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A picture of the Sahel that crosses the African continent from ocean to ocean
A picture of the Sahel that crosses the African continent from ocean to ocean

Satellite data can help us studying Earth’s water cycle and understand droughts

Microwave satellite systems can see through clouds and provide valuable insights to the drought prone Senegalese Sahel.

Published

We may not feel it directly here in the North of Europe, but droughts and lack of water are global issues that are likely to become more severe as average global temperature rises.

However, our knowledge of droughts on regional to global scales is still limited. What steps can we take to improve this?

At the Department of Hydrology at the Geological Survey of Denmark and Greenland (GEUS) we investigate ways to further our understanding of the terrestrial water cycle and to develop methods to better observe and model key components of the water cycle.

The ALL-WET project, short for all-weather evapotranspiration project, brings together scientists from GEUS, the University of Copenhagen and international collaborators from NASA and the U.S Department of Agriculture.

Our mission is finding new ways of utilizing satellite data to study the water cycle of the Senegalese Sahel, a region suffering from intense droughts with severe effects for both ecosystems and livelihoods.

Our current methods are limited

At the center of our research is evapotranspiration (ET), which relates to the amount of water being transferred from the land surface to the atmosphere through plant transpiration and evaporation.

The hydrological cycle covers all relevant hydrological components and processes on land. Among them precipitation constitutes the prime inflow of water to the system. ET and river flow capture the the main outflows.

Globally, ET accounts for approximately 2/3 of the incoming precipitation over land. Further, ET is controlled by the availability of water and energy, soil properties and vegetation dynamics at the land surface.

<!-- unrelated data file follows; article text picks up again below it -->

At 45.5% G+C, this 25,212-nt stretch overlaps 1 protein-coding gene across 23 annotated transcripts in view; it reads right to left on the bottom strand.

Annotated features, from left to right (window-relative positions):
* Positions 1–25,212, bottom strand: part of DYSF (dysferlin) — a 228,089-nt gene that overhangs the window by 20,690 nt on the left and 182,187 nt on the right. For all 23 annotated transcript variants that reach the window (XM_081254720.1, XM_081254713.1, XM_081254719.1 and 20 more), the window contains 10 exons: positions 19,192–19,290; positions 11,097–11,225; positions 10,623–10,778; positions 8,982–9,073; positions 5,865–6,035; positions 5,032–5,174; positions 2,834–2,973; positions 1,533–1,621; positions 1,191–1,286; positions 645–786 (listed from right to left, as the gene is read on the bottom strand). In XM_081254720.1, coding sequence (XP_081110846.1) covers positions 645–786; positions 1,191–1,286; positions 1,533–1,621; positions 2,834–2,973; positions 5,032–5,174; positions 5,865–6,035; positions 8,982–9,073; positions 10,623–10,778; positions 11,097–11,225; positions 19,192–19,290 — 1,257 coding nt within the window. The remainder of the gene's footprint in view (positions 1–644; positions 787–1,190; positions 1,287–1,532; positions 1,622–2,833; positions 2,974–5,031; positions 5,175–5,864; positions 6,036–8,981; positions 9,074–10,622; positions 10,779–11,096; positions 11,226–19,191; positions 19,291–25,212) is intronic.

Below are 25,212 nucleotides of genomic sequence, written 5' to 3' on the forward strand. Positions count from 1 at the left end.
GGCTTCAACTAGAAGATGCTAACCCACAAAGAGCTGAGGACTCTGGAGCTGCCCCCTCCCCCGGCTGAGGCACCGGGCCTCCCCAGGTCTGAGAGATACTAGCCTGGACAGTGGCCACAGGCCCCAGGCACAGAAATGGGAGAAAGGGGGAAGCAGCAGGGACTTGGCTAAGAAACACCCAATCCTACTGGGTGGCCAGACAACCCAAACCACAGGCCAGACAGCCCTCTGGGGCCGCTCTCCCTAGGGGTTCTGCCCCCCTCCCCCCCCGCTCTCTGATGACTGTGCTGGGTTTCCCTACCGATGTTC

Observing and modelling ET is quite challenging and most often, especially for large scale applications, satellite data is the only viable source.

However, ET cannot be measured directly and therefore numerous indirect modelling approaches have been developed.

Among these approaches, ET can be derived from satellite data on land-surface temperature as obtained from spectral information in thermal cameras that capture the thermal infrared spectrum.

This approach is well established but limited to cloud free conditions. Therefore, it does not reflect the full complexity of the spatial and temporal variability of ET.

And this is where the need for new microwave satellite systems comes in.

Microwaves to save the day

Under typical tropical or subtropical conditions, thermal infrared systems will fail at providing sufficient land surface temperature observations during the rainy season to reliably derive ET.

This limitation can be overcome by making use of microwave retrievals of land-surface temperature that are not constrained by cloud cover.

In comparison to traditional thermal infrared-based observations, microwaves have longer wavelengths (0.1–1 m). This makes microwave observations of the land surface generally less susceptible to cloud effects than thermal infrared observations.

Therefore, we can use microwave observations to obtain an all-weather representation of ET.